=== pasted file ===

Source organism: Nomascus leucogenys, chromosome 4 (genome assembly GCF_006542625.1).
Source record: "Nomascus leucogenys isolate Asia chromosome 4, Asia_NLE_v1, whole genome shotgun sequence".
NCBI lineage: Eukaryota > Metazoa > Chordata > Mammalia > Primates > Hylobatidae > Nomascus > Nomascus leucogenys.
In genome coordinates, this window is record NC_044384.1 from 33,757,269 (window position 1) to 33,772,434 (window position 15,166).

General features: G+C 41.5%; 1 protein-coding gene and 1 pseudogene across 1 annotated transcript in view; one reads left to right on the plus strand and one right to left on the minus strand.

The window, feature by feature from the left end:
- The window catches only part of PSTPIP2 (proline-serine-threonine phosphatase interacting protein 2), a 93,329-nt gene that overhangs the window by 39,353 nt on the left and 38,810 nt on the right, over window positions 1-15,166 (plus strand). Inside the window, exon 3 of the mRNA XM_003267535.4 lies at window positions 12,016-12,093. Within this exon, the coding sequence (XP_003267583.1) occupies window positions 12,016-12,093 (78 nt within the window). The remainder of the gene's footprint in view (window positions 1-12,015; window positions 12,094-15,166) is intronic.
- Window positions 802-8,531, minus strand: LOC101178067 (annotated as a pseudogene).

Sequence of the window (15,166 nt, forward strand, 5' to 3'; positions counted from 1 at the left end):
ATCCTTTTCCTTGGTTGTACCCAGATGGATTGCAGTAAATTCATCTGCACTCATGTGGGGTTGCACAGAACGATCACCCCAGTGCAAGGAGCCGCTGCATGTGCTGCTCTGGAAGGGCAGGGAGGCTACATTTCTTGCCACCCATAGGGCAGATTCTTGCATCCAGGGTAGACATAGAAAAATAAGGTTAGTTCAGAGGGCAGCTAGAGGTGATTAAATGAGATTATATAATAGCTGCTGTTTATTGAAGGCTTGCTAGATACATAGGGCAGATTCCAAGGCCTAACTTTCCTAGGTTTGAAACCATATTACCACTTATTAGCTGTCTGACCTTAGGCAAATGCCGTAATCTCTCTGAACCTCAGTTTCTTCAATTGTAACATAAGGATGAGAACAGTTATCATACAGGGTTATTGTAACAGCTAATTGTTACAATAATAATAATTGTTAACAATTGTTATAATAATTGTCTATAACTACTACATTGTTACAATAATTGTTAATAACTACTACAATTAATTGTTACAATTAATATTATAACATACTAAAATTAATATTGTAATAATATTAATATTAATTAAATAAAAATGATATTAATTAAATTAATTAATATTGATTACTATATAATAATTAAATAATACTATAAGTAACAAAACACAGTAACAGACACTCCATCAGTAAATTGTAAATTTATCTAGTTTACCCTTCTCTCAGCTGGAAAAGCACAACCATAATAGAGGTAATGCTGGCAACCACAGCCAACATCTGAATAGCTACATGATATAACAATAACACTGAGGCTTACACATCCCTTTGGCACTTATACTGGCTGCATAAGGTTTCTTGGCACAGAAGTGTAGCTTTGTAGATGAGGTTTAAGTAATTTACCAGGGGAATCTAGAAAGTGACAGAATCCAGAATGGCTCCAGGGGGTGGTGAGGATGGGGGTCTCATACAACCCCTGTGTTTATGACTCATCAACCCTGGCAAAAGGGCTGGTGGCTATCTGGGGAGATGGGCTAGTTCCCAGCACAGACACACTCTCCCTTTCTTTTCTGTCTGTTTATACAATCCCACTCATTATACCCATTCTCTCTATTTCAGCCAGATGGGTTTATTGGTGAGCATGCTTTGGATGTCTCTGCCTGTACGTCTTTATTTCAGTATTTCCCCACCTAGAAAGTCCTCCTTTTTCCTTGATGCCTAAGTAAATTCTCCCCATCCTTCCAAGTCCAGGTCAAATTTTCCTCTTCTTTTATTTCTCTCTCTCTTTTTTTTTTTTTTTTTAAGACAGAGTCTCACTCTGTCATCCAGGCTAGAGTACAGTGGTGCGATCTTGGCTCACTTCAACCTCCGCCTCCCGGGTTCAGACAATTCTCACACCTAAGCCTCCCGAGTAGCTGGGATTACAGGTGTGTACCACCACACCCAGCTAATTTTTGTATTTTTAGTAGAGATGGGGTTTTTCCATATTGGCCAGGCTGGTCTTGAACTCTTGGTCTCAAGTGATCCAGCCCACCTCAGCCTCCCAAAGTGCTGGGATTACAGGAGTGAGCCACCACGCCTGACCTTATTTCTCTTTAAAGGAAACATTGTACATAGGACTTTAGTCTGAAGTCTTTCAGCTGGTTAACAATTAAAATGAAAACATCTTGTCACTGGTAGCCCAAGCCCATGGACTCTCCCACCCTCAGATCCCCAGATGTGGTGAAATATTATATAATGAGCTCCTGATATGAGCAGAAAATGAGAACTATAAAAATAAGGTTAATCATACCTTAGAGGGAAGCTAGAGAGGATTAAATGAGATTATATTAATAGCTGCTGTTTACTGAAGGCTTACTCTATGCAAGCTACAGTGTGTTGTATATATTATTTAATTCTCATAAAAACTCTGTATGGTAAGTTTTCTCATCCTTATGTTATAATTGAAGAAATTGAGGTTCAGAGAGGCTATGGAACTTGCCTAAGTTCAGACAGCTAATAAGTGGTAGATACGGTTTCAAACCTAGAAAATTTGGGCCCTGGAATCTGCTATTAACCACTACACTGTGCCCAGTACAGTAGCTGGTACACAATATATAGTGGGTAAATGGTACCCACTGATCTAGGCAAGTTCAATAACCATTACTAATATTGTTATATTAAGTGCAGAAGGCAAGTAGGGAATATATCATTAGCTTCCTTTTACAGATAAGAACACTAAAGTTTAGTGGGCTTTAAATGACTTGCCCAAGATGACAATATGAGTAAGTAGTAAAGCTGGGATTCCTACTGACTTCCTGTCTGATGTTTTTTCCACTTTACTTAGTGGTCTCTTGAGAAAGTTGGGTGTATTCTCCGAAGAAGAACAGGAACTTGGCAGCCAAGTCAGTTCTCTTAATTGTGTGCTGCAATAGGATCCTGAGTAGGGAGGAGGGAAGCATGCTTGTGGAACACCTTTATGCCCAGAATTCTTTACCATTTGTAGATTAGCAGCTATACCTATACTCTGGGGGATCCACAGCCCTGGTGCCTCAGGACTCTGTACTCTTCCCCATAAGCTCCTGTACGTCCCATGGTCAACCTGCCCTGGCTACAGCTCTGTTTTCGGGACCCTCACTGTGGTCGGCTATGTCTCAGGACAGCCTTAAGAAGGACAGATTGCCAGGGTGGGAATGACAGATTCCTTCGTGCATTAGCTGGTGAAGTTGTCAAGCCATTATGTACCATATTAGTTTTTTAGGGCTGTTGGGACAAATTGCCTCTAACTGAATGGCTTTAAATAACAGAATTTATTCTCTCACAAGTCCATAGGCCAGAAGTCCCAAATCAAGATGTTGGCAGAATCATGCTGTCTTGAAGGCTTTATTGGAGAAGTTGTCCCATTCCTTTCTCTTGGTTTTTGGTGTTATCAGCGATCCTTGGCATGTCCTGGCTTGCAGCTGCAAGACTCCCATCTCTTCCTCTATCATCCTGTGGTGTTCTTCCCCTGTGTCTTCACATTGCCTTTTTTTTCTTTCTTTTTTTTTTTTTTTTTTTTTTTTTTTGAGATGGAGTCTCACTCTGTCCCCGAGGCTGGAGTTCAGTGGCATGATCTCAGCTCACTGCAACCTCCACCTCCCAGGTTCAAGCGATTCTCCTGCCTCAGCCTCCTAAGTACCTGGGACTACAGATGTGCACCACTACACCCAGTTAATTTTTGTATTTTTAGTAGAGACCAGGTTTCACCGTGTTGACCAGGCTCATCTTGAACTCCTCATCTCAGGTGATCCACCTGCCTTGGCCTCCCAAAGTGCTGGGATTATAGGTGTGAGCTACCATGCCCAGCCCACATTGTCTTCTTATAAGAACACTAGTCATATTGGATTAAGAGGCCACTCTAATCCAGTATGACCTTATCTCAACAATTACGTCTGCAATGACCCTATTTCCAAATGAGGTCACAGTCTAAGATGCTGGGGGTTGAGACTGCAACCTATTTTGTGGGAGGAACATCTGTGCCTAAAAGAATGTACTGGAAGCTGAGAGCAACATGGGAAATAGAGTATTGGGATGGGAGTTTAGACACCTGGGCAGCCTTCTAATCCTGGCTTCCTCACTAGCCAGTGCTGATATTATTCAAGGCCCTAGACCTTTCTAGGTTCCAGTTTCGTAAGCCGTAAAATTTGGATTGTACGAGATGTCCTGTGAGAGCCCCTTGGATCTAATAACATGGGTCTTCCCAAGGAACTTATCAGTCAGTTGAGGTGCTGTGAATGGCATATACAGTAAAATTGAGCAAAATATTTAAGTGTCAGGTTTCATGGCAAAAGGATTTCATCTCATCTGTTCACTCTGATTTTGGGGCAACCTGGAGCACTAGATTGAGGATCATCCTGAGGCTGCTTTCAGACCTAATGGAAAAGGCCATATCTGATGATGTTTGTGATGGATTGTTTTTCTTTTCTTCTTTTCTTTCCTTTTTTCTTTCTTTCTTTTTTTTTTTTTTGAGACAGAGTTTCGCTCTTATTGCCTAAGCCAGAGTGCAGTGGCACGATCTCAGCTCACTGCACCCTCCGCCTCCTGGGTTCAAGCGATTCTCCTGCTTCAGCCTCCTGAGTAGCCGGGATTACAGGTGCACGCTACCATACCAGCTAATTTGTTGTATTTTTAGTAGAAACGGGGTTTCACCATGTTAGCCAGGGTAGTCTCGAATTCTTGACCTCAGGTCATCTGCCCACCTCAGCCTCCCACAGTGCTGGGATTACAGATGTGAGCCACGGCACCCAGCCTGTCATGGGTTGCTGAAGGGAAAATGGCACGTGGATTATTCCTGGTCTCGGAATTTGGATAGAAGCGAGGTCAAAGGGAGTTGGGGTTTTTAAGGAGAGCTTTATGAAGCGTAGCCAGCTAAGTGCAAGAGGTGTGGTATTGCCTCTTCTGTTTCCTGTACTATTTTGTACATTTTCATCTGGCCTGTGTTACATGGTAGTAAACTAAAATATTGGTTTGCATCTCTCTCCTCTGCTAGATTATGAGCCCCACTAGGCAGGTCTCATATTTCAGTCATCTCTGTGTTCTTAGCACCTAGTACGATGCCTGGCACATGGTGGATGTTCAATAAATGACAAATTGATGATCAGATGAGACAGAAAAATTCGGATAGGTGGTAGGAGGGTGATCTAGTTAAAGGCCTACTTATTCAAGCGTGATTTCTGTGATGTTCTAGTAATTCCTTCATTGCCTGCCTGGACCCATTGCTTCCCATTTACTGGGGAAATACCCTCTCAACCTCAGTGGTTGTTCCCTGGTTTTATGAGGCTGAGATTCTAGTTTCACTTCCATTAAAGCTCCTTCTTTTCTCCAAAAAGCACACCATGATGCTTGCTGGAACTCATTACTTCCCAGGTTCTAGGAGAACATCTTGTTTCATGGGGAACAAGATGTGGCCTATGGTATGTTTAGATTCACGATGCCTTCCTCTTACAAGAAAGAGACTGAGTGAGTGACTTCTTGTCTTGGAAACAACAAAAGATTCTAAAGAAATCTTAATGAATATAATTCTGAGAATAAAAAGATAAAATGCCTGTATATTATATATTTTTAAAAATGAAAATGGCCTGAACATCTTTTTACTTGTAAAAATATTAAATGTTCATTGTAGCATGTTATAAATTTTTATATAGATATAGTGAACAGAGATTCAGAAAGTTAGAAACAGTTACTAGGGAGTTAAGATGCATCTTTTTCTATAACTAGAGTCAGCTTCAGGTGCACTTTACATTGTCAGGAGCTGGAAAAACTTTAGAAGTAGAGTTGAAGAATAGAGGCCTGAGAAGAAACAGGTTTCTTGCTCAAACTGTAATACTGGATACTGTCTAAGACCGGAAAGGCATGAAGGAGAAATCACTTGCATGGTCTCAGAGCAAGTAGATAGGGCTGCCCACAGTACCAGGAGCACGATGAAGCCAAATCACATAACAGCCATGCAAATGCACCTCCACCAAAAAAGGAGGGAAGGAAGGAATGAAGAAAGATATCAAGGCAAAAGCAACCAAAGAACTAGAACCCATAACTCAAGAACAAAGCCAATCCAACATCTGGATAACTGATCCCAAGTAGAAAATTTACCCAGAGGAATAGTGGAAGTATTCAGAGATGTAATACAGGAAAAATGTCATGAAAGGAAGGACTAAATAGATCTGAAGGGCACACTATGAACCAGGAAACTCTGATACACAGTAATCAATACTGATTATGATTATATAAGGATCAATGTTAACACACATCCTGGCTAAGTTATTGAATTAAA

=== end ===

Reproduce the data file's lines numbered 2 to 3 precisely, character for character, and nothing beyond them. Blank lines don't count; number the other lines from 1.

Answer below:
Source record: "Nomascus leucogenys isolate Asia chromosome 4, Asia_NLE_v1, whole genome shotgun sequence".
NCBI lineage: Eukaryota > Metazoa > Chordata > Mammalia > Primates > Hylobatidae > Nomascus > Nomascus leucogenys.